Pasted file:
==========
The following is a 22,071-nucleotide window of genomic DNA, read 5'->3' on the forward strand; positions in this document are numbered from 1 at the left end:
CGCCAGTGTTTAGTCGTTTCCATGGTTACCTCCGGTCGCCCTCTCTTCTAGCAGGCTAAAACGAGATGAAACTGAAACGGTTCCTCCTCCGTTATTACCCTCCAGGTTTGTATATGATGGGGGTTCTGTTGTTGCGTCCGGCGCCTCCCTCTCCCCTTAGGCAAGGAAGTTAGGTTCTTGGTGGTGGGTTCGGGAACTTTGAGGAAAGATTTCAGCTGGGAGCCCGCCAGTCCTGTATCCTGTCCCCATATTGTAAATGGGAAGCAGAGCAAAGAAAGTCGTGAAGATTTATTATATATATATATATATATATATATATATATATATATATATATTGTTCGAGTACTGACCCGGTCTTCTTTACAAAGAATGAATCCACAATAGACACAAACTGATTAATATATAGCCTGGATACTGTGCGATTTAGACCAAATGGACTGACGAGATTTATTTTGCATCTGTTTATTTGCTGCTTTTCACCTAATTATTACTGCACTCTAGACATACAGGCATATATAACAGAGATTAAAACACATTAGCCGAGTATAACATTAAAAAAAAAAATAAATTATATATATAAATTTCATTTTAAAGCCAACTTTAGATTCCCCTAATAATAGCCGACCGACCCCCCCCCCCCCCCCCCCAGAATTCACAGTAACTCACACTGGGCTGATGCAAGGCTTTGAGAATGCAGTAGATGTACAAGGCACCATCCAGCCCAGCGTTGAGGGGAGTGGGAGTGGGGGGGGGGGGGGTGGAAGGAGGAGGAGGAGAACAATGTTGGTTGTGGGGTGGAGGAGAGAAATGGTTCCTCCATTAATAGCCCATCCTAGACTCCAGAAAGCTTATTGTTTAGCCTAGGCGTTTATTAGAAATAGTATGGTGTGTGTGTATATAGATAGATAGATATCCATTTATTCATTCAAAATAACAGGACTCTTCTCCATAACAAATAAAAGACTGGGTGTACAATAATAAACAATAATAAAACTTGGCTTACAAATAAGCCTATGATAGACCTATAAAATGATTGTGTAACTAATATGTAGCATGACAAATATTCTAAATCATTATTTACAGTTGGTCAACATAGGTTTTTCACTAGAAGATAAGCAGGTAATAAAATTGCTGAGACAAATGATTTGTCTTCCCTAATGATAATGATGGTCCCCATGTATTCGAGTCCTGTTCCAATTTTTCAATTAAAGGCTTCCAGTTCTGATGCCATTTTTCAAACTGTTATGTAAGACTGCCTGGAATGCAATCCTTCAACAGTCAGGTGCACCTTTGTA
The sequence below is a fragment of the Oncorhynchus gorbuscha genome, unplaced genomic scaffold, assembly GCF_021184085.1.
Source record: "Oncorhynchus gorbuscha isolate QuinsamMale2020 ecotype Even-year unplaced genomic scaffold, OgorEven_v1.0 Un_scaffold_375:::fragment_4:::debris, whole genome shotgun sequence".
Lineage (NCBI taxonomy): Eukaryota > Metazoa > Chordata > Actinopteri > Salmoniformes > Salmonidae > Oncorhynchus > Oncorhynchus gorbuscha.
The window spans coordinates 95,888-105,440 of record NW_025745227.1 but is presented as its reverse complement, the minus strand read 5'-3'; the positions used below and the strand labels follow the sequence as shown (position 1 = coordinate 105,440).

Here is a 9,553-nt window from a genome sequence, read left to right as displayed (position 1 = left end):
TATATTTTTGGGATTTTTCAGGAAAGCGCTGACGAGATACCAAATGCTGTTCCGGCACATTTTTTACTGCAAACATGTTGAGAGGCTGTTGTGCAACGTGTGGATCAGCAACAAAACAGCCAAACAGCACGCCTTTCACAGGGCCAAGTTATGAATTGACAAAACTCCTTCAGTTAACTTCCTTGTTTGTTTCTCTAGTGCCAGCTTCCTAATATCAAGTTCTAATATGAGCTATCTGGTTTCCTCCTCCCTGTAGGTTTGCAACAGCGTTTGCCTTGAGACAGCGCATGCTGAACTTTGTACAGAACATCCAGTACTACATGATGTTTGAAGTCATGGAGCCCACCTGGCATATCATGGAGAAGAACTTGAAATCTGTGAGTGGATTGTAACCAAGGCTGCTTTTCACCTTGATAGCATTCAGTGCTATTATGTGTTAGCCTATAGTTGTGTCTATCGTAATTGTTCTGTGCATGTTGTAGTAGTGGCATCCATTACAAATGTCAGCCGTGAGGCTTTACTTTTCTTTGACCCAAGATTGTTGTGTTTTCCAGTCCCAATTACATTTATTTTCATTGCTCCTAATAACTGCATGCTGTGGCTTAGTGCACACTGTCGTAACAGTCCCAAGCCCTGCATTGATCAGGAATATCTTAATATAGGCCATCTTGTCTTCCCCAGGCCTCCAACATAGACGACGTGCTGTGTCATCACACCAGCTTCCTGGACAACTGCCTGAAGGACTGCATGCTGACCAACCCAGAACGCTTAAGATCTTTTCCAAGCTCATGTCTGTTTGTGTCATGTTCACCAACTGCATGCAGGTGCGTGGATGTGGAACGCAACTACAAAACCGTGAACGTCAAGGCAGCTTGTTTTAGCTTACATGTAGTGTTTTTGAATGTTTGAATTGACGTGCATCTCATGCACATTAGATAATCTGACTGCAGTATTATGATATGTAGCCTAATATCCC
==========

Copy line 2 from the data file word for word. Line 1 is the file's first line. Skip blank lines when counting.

CGCCAGTGTTTAGTCGTTTCCATGGTTACCTCCGGTCGCCCTCTCTTCTAGCAGGCTAAAACGAGATGAAACTGAAACGGTTCCTCCTCCGTTATTACCCTCCAGGTTTGTATATGATGGGGGTTCTGTTGTTGCGTCCGGCGCCTCCCTCTCCCCTTAGGCAAGGAAGTTAGGTTCTTGGTGGTGGGTTCGGGAACTTTGAGGAAAGATTTCAGCTGGGAGCCCGCCAGTCCTGTATCCTGTCCCCATATTGTAAATGGGAAGCAGAGCAAAGAAAGTCGTGAAGATTTATTATATATATATATATATATATATATATATATATATATATATATTGTTCGAGTACTGACCCGGTCTTCTTTACAAAGAATGAATCCACAATAGACACAAACTGATTAATATATAGCCTGGATACTGTGCGATTTAGACCAAATGGACTGACGAGATTTATTTTGCATCTGTTTATTTGCTGCTTTTCACCTAATTATTACTGCACTCTAGACATACAGGCATATATAACAGAGATTAAAACACATTAGCCGAGTATAACATTAAAAAAAAAAATAAATTATATATATAAATTTCATTTTAAAGCCAACTTTAGATTCCCCTAATAATAGCCGACCGACCCCCCCCCCCCCCCCCCCAGAATTCACAGTAACTCACACTGGGCTGATGCAAGGCTTTGAGAATGCAGTAGATGTACAAGGCACCATCCAGCCCAGCGTTGAGGGGAGTGGGAGTGGGGGGGGGGGGGGTGGAAGGAGGAGGAGGAGAACAATGTTGGTTGTGGGGTGGAGGAGAGAAATGGTTCCTCCATTAATAGCCCATCCTAGACTCCAGAAAGCTTATTGTTTAGCCTAGGCGTTTATTAGAAATAGTATGGTGTGTGTGTATATAGATAGATAGATATCCATTTATTCATTCAAAATAACAGGACTCTTCTCCATAACAAATAAAAGACTGGGTGTACAATAATAAACAATAATAAAACTTGGCTTACAAATAAGCCTATGATAGACCTATAAAATGATTGTGTAACTAATATGTAGCATGACAAATATTCTAAATCATTATTTACAGTTGGTCAACATAGGTTTTTCACTAGAAGATAAGCAGGTAATAAAATTGCTGAGACAAATGATTTGTCTTCCCTAATGATAATGATGGTCCCCATGTATTCGAGTCCTGTTCCAATTTTTCAATTAAAGGCTTCCAGTTCTGATGCCATTTTTCAAACTGTTATGTAAGACTGCCTGGAATGCAATCCTTCAACAGTCAGGTGCACCTTTGTA